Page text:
HPV causes oral cancer in men

Posted by Puteri | 2/15/2008 11:05:00 AM | 1 comments »

ATLANTA - The sexually transmitted virus that causes cervical cancer in women is poised to become one of the leading causes of oral cancer in men, according to a new study.

The HPV virus now causes as many cancers of the upper throat as tobacco and alcohol, probably due both to an increase in oral sex and the decline in smoking, researchers say.

The only available vaccine against HPV, made by Merck & Co. Inc., is currently given only to girls and young women. But Merck plans this year to ask government permission to offer the shot to boys.

Experts say a primary reason for male vaccinations would be to prevent men from spreading the virus and help reduce the nearly 12,000 cases of cervical cancer diagnosed in U.S. women each year. But the new study should add to the argument that there may be a direct benefit for men, too.

Full story here.



Eewwww! eek

Well, it only goes to show that before getting intimate with anyone, make sure that that someone is free from sexually transmitted disease. A little discrimination can be a matter of life and death to you.

Am I exaggerating? Of course not.

Cervical cancer is a disease related to a virus that is sexually transmitted. And that same virus is now the cause of oral cancer in men.

If men and women want to live on the edge, don't be surprised if one day you fall off that edge.

Rather than offering to give shots to boys and girls, it is better to teach boys and girls to stay away from casual sex which exposes them to sexually transmitted disease.

One more thing, that vaccine does not guarantee complete protective from all the strains of HPV.

1 comments

  1. JillianC // 1:35 PM, February 15, 2008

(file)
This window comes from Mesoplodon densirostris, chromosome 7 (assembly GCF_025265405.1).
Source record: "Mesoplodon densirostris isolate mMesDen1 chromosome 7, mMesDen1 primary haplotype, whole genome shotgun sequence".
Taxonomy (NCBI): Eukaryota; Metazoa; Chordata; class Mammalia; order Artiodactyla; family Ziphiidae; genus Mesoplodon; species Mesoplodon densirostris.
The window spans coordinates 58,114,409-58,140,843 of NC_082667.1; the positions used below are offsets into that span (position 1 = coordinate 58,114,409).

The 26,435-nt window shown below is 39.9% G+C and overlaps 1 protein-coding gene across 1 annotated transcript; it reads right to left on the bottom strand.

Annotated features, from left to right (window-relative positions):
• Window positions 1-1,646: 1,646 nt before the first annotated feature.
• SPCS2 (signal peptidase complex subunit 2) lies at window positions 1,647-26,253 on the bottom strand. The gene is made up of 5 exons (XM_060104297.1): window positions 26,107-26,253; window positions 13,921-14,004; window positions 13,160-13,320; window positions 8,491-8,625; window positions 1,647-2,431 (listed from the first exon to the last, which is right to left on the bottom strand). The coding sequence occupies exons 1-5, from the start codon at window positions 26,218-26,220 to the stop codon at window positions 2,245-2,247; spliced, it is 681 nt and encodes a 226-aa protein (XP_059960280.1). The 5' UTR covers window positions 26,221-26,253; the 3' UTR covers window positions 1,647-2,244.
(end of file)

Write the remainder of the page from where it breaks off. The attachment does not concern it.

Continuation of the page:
My name is Jillian and I work for the PR firm that represents OralCDx. You will be happy to know that there is a test available to PREVENT oral cancer. The BrushTest or computer-assisted brush biopsy, manufactured by OralCDx Laboratories, is a small brush that dental professionals use to test tiny white or red spots that are commonly found in a person’s mouth during a routine oral exam. It is one of two tests that can actually detect oral cancer (the other is a scalpel biopsy), and is better at detecting cancer than mammography, the prostate-specific antigen (PSA) test or the Pap smear. The sensitivity and specificity to detect precancers and cancers with OralCDx is very high according to numerous studies published in peer-reviewed journals. The test is so effective that the American Dental Association has partnered with OralCDx to educate dentists and patients about its lifesaving potential: http://www.ada.org. When an oral spot found by the BrushTest contains precancerous cells, they are typically still harmless for several more years. During this time the precancerous spot can be removed and oral cancer prevented. The next time you visit your dentist, make sure to ask him/her about the BrushTest. For more information visit http://www.oralcdx.com.

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